The Truth about Home Pregnancy Testing for Men
In 2012, someone posted a short comic on Reddit about a male friend who took an ex-girlfriend’s home pregnancy test as joke and somehow ended up getting a positive result. It turned out, however, that the man that this comic was based on actually had testicular cancer. Indeed, Doctors agree that a false positive pregnancy test can, in fact, be an indication – albeit a rather unreliable one – that you might have testicular or pancreatic cancer.
How do home pregnancy tests work in this way?
Most home pregnancy tests detect human chorionic gonadotropin hormone (HCG) or alpha fetoprotein (AFP), which are produced by the placenta and the uterus respectively after implantation of an embryo. The function of HCG is to allow pregnant women to secrete progesterone during the first trimester. This progesterone will help increase blood supply to the fetus by enhancing the uterine blood vessels. HCG can also protect a growing fetus by repelling cells in the mother’s immune system that see the fetus as a foreign invader. The function of AFP is associated with development of certain sex characteristics of a fetus.
However, some medical conditions also cause the secretion of HCG and AFP. For example, tumors associated with the uterus, such as gestational trophoblastic disease (GTD) and non-trophoblastic neoplasms, are known for causing pregnancy tests to come up with a false positive result for women.
Men do not usually take pregnancy tests, but the 2012 a Reddit user seemed to have a male friend who took a pregnancy test just to be funny. The test told him that he was pregnant and Reddit users started insisting that he needed to go see a doctor to get tested for cancer. He later found out that he did, in fact, have testicular cancer that was fortunately caught in its very early stages. Since high content AFP and HCG in the blood is often used as a tumor marker of testicular cancer, it makes sense that a pregnancy test could detect cancer.
In response to this story, many male Reddit users – as well as men who simply heard about the story – started trying to buy themselves home pregnancy tests in order to see if they had cancer.
Doctors agree that if you are one of these men who got a positive result from a pregnancy test, it is true that you might have cancer. Common tumors that pregnancy tests may be able to detect include certain pancreatic cancers and germ cell tumors like seminomas and teratomas.
However, research shows that testicular cancer does not always result in the secretion of HCG or AFP. For example, cancers such as sex cord-gonadal stromal tumors are not commonly associated with high levels of HCG. You should, therefore, not rely on pregnancy testing to detect testicular cancer. It might be an easy way to find out if you have have many of the common markers associated with cancer, but you need to pay attention to other symptoms of cancer as well.
Additionally, widespread pregnancy testing for men is an unnecessary precaution because it would simply generate a lot unwarranted fear. While testicular cancer is common among younger adult men (and, for the last 40 years, rates have been increasing for men of all ages), it still does not affect enough people to make extensive testing crucial. Instead, you should simply remain alert for many of the common signs and symptoms of cancer.
What are some of the other signs and symptoms of testicular cancer?
As is the case for many types of cancer, look for lumps and swelling. During the earlier stages of the cancer, tumors can be the size of a small marble, but they can be much larger as the cancer progresses. Any pain, discomfort, or change in the testicles can also be an indicator. Do not ignore pain in your lower back, abdomen, or anywhere else, especially if the pain is persistent.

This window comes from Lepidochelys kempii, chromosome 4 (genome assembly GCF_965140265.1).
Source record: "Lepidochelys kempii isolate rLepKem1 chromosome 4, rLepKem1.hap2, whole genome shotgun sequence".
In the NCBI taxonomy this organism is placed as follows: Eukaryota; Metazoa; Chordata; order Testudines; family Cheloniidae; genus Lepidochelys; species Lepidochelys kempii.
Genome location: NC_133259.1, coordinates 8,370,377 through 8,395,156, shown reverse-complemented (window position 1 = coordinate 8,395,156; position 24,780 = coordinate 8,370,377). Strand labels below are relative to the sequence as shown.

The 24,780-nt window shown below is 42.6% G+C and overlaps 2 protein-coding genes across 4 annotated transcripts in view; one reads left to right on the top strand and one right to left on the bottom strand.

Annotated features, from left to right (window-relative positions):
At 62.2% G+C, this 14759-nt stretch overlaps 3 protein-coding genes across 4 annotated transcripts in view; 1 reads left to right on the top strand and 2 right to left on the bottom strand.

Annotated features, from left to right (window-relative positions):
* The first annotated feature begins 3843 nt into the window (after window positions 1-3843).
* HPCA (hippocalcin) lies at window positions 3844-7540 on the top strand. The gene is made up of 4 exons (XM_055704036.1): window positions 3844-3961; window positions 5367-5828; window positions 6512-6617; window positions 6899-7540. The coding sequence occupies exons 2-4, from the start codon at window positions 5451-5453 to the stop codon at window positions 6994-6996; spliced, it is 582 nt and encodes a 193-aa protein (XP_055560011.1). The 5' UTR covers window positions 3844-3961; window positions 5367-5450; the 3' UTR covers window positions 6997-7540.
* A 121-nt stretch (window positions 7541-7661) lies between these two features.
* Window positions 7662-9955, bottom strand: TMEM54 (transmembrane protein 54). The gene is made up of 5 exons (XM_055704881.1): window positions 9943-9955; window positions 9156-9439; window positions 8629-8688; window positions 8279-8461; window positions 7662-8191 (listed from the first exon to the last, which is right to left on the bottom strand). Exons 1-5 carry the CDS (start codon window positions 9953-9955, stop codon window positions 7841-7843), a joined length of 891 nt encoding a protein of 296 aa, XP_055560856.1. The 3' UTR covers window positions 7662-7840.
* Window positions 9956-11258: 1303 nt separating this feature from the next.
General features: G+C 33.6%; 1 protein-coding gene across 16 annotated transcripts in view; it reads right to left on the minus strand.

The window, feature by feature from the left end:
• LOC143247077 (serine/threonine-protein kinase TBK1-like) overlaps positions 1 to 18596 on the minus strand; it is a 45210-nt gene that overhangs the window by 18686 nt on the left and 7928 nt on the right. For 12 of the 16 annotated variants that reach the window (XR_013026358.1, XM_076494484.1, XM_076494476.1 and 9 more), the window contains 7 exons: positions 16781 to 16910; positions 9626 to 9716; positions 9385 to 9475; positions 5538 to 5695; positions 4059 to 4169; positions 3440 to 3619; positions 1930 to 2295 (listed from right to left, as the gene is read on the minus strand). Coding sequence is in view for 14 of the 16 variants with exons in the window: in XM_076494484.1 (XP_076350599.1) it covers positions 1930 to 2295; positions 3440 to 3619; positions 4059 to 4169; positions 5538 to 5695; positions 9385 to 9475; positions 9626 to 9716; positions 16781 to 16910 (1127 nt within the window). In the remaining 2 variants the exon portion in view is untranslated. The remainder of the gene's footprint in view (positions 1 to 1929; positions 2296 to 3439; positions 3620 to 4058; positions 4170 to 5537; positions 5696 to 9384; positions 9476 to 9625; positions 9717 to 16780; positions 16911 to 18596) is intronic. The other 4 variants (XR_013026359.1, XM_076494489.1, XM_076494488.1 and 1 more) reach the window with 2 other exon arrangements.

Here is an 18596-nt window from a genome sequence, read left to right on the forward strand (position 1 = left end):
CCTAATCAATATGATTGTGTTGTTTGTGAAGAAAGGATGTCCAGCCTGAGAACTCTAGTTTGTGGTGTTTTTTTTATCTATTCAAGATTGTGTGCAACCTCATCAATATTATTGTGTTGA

Many testicular cancer patients specifically report discomfort in their abdomen, especially a dull ache in the lower abdomen. Some tumors produce hormones that induce gynecomastia, which is the development of breast growth and tenderness. Blood clots are also often an early sign of testicular cancer. Swelling of one or both legs and shortness of breath are both common symptoms of blood clots caused by testicular cancer. Later stages of cancer can cause shortness of breath, chest pain, and bloody phlegm.
If you experience any of these symptoms, you should go see a doctor. You also want to be extra cautious if you have or have had conditions such as cryptorchidism, other conditions associated with abnormal testicular development, or a family history of testicular cancer or of any other type of cancer. White men also tend to be slightly more susceptible to testicular cancer.
Do not wait if you notice any of the common symptoms of cancer.
Most deaths due to testicular cancer occurs because the disease spread and could not be properly treated with chemotherapy, radiation, or surgery. In recent years, doctors have gotten much better at figuring out which treatment plans will be most effective, but common treatments become less useful if the cancer is not diagnosed before the cancer has progressed.
Early detection is key because the five year survival rate among men with testicular cancer is 99% if you are diagnosed during the very first stage of the cancer. When the cancer spreads to the abdomen and to lymph nodes in the back, the survival rate drops, but it is still at 96%. Once it continues to spread beyond these regions, 73% of men survive.
Remember that, while testicular cancer can certainly be embarrassing, the sooner you see a doctor, the better. If you are experiencing any of the common signs and symptoms, do not hesitate to talk to your healthcare providers. You have no reason to buy a pregnancy test if you are not experiencing any other cancer symptoms, but if, for whatever reason, you happen take a pregnancy test that comes up with a positive result, you should also consult your doctor.